Can I do it on the weekend?)
5. Offer guidance for the future (
If you have one of these coming up again, let me know and I will clear the deck.)
This is not the only way to say no, but perhaps the way to do it if you don't have a better way.
Listen with a pen.
This may seem trivial, but it isn't. Taking quality notes when receiving internal instructions is vital to getting the data right. It also tells the delegator that you are indeed concentrating. The corollary is also true: There is no better way to aggravate one of your firm leaders than to leave them suspicious as to whether you are paying attention. Too basic? Not if you want to be valued internally.
If you are enjoying your firm, say so.
Don't assume that your sentiments are self-evident. It takes only a few seconds to tell a senior colleague that you are grateful for the time he or she has taken to give thorough instructions or to help. Even though, as explained above, the people you are dealing with don't think to say thank you often enough, it does not change their appetite or appreciation for hearing it.
Never pass on or discuss a rumor or a negative comment.
Change the subject. You are living in a petri dish of negativity, where people see what's wrong with every picture. Even though you will be tempted to participate in the analyses, I recommend that you refrain. It won't be easy because the easy thing to do is to pile on. The best tactic is to simply change the subject; usually, people will not even notice. What they will notice, over time, is that you seem to be positive, upbeat, that you are not a whiner or complainer. Having this reputation is a significant career-enhancer!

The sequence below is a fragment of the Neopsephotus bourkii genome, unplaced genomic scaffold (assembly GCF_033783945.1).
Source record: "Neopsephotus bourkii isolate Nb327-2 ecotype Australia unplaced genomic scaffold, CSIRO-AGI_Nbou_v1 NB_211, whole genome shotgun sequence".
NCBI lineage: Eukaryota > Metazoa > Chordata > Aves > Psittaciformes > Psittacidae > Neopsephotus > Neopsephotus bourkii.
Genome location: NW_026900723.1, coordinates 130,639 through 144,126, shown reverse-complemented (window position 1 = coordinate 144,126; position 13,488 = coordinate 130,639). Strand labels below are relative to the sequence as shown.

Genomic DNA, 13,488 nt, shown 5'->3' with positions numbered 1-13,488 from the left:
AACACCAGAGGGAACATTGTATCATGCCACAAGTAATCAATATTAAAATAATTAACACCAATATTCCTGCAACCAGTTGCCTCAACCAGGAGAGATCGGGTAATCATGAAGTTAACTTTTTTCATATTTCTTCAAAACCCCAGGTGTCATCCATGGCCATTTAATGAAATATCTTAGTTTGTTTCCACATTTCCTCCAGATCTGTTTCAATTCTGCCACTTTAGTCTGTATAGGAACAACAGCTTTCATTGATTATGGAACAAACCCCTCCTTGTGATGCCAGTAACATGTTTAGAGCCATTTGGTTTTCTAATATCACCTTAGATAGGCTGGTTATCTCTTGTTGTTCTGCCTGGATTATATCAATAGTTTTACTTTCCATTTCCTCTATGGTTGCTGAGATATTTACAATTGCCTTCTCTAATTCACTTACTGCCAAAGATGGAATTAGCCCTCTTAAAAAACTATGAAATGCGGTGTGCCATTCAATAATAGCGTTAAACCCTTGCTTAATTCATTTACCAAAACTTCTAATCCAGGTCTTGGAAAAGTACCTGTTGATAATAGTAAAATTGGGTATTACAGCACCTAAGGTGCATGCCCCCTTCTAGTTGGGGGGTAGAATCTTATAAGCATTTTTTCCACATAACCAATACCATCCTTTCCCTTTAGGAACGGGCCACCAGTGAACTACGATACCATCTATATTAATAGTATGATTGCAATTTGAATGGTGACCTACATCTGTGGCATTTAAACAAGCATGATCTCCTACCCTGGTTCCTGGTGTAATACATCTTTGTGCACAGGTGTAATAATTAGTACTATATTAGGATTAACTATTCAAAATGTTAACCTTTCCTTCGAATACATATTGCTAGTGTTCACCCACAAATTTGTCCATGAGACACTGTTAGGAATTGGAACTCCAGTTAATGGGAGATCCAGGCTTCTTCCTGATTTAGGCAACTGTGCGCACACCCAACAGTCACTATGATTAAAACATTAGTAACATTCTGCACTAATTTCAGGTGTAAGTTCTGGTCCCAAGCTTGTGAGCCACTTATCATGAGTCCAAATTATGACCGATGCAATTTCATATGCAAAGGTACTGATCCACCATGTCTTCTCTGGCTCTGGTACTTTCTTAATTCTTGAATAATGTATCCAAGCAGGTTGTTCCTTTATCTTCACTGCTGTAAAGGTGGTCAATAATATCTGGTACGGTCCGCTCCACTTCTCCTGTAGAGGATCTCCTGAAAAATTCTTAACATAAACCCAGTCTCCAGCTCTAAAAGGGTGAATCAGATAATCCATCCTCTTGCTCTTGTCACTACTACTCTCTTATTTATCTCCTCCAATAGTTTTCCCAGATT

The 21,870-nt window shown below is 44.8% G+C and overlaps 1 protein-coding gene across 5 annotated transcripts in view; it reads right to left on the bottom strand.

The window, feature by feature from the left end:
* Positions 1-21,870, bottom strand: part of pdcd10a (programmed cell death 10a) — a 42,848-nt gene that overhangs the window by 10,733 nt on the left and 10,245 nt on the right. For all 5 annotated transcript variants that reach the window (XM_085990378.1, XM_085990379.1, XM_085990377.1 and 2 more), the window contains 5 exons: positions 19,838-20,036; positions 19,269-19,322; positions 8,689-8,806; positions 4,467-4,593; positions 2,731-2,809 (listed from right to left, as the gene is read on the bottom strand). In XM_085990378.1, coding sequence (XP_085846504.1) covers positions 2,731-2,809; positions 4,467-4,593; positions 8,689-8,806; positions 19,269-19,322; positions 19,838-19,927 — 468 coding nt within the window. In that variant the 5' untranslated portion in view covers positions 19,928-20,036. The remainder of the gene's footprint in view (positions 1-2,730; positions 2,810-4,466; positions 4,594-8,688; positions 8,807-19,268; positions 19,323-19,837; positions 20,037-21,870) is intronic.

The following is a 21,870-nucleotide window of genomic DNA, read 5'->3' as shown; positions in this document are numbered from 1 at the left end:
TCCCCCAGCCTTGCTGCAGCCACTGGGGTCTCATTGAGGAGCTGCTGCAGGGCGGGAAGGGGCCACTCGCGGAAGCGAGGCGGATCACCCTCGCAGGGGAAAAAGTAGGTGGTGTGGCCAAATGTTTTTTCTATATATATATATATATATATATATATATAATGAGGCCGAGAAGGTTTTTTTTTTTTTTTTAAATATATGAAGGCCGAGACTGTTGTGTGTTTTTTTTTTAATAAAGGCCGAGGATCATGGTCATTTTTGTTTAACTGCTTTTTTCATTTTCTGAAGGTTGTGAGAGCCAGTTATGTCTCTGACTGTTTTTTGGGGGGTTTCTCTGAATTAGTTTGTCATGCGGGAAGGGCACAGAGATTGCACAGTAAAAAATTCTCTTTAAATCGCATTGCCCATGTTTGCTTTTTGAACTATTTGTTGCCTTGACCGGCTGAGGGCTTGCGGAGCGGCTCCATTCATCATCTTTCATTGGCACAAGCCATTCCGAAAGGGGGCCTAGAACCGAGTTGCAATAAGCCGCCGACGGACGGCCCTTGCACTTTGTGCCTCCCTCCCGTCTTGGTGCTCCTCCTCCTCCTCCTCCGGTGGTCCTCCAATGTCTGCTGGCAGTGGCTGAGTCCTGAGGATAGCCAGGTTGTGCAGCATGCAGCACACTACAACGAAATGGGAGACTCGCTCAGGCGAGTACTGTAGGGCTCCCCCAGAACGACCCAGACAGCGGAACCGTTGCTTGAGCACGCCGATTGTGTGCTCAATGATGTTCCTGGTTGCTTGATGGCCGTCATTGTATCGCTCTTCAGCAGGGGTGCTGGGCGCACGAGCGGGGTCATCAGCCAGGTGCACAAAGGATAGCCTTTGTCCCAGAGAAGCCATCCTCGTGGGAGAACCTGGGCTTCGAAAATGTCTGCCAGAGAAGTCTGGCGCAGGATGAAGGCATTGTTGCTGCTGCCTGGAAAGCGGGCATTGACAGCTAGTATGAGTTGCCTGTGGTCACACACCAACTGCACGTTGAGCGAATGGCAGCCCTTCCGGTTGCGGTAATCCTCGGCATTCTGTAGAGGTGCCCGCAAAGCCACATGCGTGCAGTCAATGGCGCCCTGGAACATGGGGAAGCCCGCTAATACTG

What do you like? How could it be better? An extension of the
never malign doctrine is the companion attitude that
If there is a way to do it, I'll find it. It is amazing how many of us in the pressures of day-to-day practice react to requests by reciting our concerns. Expressing our optimism, or at least our willingness to expend our best efforts, goes a long way to creating the perception that we are reliable and, indeed, even preferred as a source of capable assistance.
As a realist, I know there are exceptions to almost every rule and that a great deal of good personal judgment goes in the mix. But these suggestions should be useful to attorneys in a large-firm environment where you must make a good impression on many senior colleagues.
Gerald A. Riskin is a former managing partner and a founder of Edge International, which consults to some of the largest law firms in the world. He has taught client-relations skills in more than 300 law firms. He can be reached at firstname.lastname@example.org or (800) 707-6449.
© 2001 NLP IP Company. All rights reserved. This article is reprinted with permission from Legal Times (1-800-933-4317 or email@example.com).